The Inkling pen allows you to create digital sketches while working on standard paper or in a sketchbook. It's designed for the beginning stages of a creative project, when laying out new concepts. Sketches can later be transferred to your computer for refinement.
The pen has a pressure-sensitive ballpoint tip with a sensor that works with a wireless receiver. The receiver clips to the edge of your paper or sketchbook to capture a likeness of the sketch digitally, and can store hundreds of sketches before transferring them into your computer. The Inkling Sketch Manager software opens the files and saves them in JPEG, BMP, TIFF, PNG, SVG, and PDF formats. It can also manage layers and export files for editing in Adobe Photoshop, Adobe Illustrator, Autodesk Sketchbook Pro, or Autodesk Sketchbook Designer. Inkling is kept in a compact carrying case that also recharges the pen and receiver. It's portability gives you the freedom to work digitally away from your computer; sketching out ideas on the go or creating a rough preliminary study in almost any location.
- Inkling is portable and wireless, which allows you to sketch digitally away from your computer.
- Ideal if you prefer to sketch on paper rather than use a graphics tablet or pen display.
- Layers can be created while sketching.
- Files can be saved in various file formats for use with other applications.
- Files can be exported for editing in certain graphics programs, including the widely-used Adobe Photoshop.
- Produces vector graphics which allows individual lines to be easily edited and entire drawings to be resizing without losing quality.
- There is no way to erase while sketching.
- Direct sunlight may interfere with the receiver's ability to capture a likeness of the strokes.
- Strokes farther away from the center of the paper may not be fully accurate.
- Strokes very far from the receiver or extremely close to it might not record.
- Inkling will not record strokes if there is an obstruction between the pen tip with its sensor and the receiver.
- Files can only be opened using the Inkling Sketch Manager software.
- Mac users may find that the Sketch Manager software opens at login without an option otherwise.
Wacom Inkling Description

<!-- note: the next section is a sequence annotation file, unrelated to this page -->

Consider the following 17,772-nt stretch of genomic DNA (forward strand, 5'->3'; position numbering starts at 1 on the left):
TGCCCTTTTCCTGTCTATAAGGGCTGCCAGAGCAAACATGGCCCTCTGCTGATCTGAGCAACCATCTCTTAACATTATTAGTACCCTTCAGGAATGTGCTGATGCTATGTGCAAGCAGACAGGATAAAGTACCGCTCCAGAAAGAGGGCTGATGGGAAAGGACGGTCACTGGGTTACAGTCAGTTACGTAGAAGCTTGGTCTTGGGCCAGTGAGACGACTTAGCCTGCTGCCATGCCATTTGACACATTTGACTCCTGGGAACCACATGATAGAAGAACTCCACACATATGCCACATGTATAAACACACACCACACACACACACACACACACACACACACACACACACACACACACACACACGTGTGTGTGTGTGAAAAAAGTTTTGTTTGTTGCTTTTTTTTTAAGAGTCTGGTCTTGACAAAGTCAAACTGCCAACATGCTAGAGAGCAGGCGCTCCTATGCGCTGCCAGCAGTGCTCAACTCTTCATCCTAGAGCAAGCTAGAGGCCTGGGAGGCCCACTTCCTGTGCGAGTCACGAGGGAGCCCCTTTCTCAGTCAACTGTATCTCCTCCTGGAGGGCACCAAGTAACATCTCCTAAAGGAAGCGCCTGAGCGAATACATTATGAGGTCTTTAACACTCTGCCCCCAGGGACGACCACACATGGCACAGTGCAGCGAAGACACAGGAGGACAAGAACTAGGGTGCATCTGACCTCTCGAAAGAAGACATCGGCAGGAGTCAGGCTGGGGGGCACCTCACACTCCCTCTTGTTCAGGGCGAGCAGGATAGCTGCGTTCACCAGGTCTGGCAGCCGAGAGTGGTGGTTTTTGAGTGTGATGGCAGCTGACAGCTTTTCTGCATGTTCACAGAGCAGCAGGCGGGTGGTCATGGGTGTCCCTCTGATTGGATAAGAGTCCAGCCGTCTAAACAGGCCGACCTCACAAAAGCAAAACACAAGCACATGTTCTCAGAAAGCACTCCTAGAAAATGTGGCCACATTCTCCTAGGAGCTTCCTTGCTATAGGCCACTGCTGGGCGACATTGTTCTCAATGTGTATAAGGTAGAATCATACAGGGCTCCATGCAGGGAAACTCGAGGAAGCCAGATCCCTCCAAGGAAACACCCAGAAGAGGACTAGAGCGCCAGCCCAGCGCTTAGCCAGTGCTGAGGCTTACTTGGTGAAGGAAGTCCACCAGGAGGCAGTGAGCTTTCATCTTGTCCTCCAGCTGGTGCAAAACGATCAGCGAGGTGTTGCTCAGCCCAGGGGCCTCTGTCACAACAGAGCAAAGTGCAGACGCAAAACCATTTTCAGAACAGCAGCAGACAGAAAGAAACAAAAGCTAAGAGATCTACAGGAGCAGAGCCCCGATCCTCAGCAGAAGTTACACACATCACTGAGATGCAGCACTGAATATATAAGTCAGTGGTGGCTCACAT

- The easy-to-grip Ballpoint pen is comfortable to draw with.
- Pen uses Wacom pressure-sensing technology, which detects how hard the pen is pressed onto the paper, and appears in the digital version of the drawing.
- Comes with four standard mini ballpoint refills (1.0mm size) which can be purchased through Wacom or found in stationary stores that carry pen accessories.
- Receiver can be positioned at the top, bottom, or sides of your paper or sketchbook, for left or right handed use.
- Receiver stores hundreds of sketches before transferring them to the your PC (Windows operating system) or Mac (Intel-based).
- The pen and the receiver can be stored and recharged in a compact carrying case. Charging time is three hours with a working time of eight hours.
- A mini USB cable connects the receiver to your computer for transferring the digital files.
- You can draw on standard paper or in a sketchbook with a maximum size of 8.27 inches by 11.69 inches.
- The included Sketch Manager Software opens the files, allows you to manage layers, and save files in JPEG, BMP, TIFF, PNG, SVG, and PDF formats.
- You can play back your drawing to show each of the strokes, step by step in the order that they occurred.
- Files can be exported for editing in Adobe Photoshop CS3 or later, Adobe Illustrator CS3 or later, Autodesk Sketchbook Pro 2011 or later, or Autodesk Sketchbook Designer 2011 or later.
Working with Wacom Inkling
The compact carrying case is a nice size for portability. I can just place the receiver inside the case and the pen inside its hollow hinge, and take it anywhere.
I don't have to think about what to do to start a new file, I just clip the receiver onto a new piece of paper or sketchbook page and the Inkling recognizes the start of a new sketch and creates a new file. A green light on both the pen and the receiver indicates when the Inkling is ready for use.
Inkling produces vector graphics, which are easy to edit. I was able to adjust individual strokes and scale entire sketches to a large size or small without losing quality. And, since the Inkling can save layered files, I was able to edit or delete individual layers that held the mistakes I made when sketching. I would prefer to have an eraser at the time of sketching, but editing layers in my computer also works.
My computer is a Mac, and with a Mac the Sketch Manager software opens at login without any other option. I could have gotten used to this small annoyance, but instead alleviated the problem by making a copy of the software, giving it a new name, and deleting the original.
It would be nice if I could open the files directly in my choice of graphics software, rather than having to first open the files in the Inkling Sketch Manager software. Not that it takes long to export the files, but that it feels like an unnecessary step since all my editing will most likely take place in Adobe Photoshop or Adobe Illustrator.
Overall, the Inkling is a product that I've come to enjoy. I'm not sure if it's for everyone, but I find it freeing. With it, I can be away from my computer and still sketch digitally; quickly getting my ideas on paper or making a preliminary sketch toward a final work, which is exactly what the Inkling is intended for.